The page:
In order to ensure that consumers have access to different local exchange service providers without being disadvantaged, deterred, or inconvenienced by having to give up the consumer’s existing local telephone number, the commission must make sure that all providers of local exchange services have access to local telephone numbering resources and assignments on equitable terms that include a recognition of the scarcity of such resources and that are in accordance with national assignment guidelines.


47 C.F.R. § 52.19 provides, in part, that:


(a)    State commissions may resolve matters involving the introduction of new area codes within their states. Such matters may include, but are not limited to: Directing whether area code relief will take the form of a geographic split, an overlay area code, or a boundary realignment; establishing new area code boundaries; establishing necessary dates for the implementation of area code relief plans; and directing public education efforts regarding area code changes.


(b)   State commissions may perform any or all functions related to initiation and development of area code relief plans, so long as they act consistently with the guidelines enumerated in this part, and subject to paragraph (b)(2) of this section. For the purposes of this paragraph, initiation and development of area code relief planning encompasses all functions related to the implementation of new area codes that were performed by central office code administrators prior to February 8, 1996. Such functions may include: declaring that the area code relief planning process should begin; convening and conducting meetings to which the telecommunications industry and the public are invited on area code relief for a particular area code; and developing the details of a proposed area code relief plan or plans.



Discussion of Issues

Issue 1

 Should the Commission set a mandatory 10-digit dialing date of March 1, 2015, and extension of the 786 overlay area code over the Florida Keys for May 1, 2015?


 Yes.  The Commission should set a mandatory 10-digit dialing date of March 1, 2015, and extension of the 786 overlay area code over the Florida Keys for May 1, 2015.  (Beard, Casey, Teitzman)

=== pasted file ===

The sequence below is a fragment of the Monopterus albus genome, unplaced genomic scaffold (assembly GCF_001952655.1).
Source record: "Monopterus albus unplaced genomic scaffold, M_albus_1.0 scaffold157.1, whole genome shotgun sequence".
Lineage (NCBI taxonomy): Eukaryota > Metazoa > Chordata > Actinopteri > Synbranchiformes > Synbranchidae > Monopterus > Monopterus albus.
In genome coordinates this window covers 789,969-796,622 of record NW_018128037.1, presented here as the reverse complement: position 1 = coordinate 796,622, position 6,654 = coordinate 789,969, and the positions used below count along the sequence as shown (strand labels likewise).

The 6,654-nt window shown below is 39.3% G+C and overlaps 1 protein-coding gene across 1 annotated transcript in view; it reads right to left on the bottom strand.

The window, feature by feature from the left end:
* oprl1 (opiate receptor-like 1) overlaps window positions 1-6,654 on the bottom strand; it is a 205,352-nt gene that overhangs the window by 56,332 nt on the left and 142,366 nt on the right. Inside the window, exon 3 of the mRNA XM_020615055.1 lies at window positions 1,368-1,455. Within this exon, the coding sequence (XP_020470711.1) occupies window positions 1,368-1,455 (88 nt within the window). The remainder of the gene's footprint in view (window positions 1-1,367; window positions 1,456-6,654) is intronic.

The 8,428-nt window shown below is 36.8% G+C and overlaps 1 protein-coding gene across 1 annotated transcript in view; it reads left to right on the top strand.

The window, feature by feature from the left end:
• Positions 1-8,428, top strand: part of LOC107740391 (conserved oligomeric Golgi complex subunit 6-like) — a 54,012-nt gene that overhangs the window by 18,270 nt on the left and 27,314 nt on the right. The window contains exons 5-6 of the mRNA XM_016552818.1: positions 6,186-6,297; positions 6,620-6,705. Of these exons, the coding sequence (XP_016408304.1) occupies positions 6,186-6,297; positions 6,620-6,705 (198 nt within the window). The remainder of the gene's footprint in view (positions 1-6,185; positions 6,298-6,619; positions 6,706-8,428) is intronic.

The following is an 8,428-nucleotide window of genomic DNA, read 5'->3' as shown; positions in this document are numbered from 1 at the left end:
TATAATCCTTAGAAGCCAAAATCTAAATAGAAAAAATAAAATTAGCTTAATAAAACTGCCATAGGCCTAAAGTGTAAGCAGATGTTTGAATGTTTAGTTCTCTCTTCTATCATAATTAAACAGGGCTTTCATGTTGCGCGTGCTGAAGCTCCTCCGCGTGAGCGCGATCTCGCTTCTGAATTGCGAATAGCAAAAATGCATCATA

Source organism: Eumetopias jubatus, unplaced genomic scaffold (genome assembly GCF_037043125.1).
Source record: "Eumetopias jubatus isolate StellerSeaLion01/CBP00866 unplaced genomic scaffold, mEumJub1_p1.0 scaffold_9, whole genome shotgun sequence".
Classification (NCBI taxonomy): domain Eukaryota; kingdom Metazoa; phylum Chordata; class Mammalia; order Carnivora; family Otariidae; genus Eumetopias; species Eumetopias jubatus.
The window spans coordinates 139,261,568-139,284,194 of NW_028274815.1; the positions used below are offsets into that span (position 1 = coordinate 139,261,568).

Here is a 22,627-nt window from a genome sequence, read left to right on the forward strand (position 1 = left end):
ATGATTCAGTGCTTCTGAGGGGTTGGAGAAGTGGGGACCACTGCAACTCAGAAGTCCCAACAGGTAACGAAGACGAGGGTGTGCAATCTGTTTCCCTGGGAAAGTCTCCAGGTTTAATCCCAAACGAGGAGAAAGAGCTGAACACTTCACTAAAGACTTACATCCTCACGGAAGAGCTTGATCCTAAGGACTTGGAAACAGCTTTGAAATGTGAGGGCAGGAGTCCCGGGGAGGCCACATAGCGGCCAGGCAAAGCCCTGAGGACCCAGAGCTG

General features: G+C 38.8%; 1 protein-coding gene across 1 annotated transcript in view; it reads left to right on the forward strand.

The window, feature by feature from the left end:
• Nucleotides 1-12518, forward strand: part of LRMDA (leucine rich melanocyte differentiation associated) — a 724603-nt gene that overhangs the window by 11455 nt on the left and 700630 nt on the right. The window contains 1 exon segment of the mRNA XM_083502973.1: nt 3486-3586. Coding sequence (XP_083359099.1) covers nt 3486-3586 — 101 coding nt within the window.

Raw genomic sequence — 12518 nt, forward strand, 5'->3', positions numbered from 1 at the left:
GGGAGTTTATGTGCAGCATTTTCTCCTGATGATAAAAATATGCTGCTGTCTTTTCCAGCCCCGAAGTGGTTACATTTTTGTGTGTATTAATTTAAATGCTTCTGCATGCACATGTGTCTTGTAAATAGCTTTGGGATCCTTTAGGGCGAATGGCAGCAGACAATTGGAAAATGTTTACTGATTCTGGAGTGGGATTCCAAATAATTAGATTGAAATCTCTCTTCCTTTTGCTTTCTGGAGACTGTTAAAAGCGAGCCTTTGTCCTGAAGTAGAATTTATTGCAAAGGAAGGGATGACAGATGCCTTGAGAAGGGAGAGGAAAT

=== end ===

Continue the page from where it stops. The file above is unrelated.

Staff Analysis

 The permissive 7 or 10-digit local dialing period for the 305/786 area codes for the Keys began on August 1, 2001.  This period allows entities impacted where 10-digit local dialing has not been previously permitted to reprogram auto-dialers to outpulse ten digits instead of seven.  In addition, the permissive dialing period allows sufficient time for customers to:

·        revise printed materials (e.g., stationery, business cards, labels, bills, etc.)

·        reprogram equipment that stores and analyzes telephone numbers (e.g., PBXs, cellular phones, modems, speed call lists, alarm company automatic dialers, law enforcement         ankle bracelets, and other automatic dialers)

·        update directory listings

·        notify customers and business associates, as well as friends and family

·        change advertising (e.g., print ads, classified ads, promotional materials, etc.)

            The end of the permissive dialing period is the date that the new 10-digit mandatory dialing pattern is required as a result of an overlay area code being implemented on top of the existing area code.  Examples of existing overlay area codes in Florida with 10-digit mandatory dialing include the 407/321 area codes in Orlando, the 954/754 area codes in Broward County, and the 305/786 area codes over the Miami-Dade area.  All calls to both the old and new area codes in these areas must be dialed with the correct area code.  

            Once the mandatory 10-digit dialing is implemented, all misdialed calls will be intercepted by a recorded announcement.  For area code overlays, callers dialing only seven digits will reach an announcement instructing them to dial the number with the appropriate area code.  An example of text for this type of recording for an overlay would be as follows: “The area code must be used when dialing this number, please hang up and dial again.”

NANPA is responsible to establish communication with all affected parties, industry members and regulatory bodies immediately after the need for area code relief has been determined.  The PSC’s Office of Consumer Assistance and Outreach will work to ensure mandatory dialing information and implementation of the 786 area code over the Keys is disseminated to businesses and consumers through press releases and other outreach.  BellSouth Telecommunications, LLC d/b/a AT&T Florida has also indicated they will be doing a bill stuffer to advise customers of the new overlay area code and mandatory 10-digit dialing.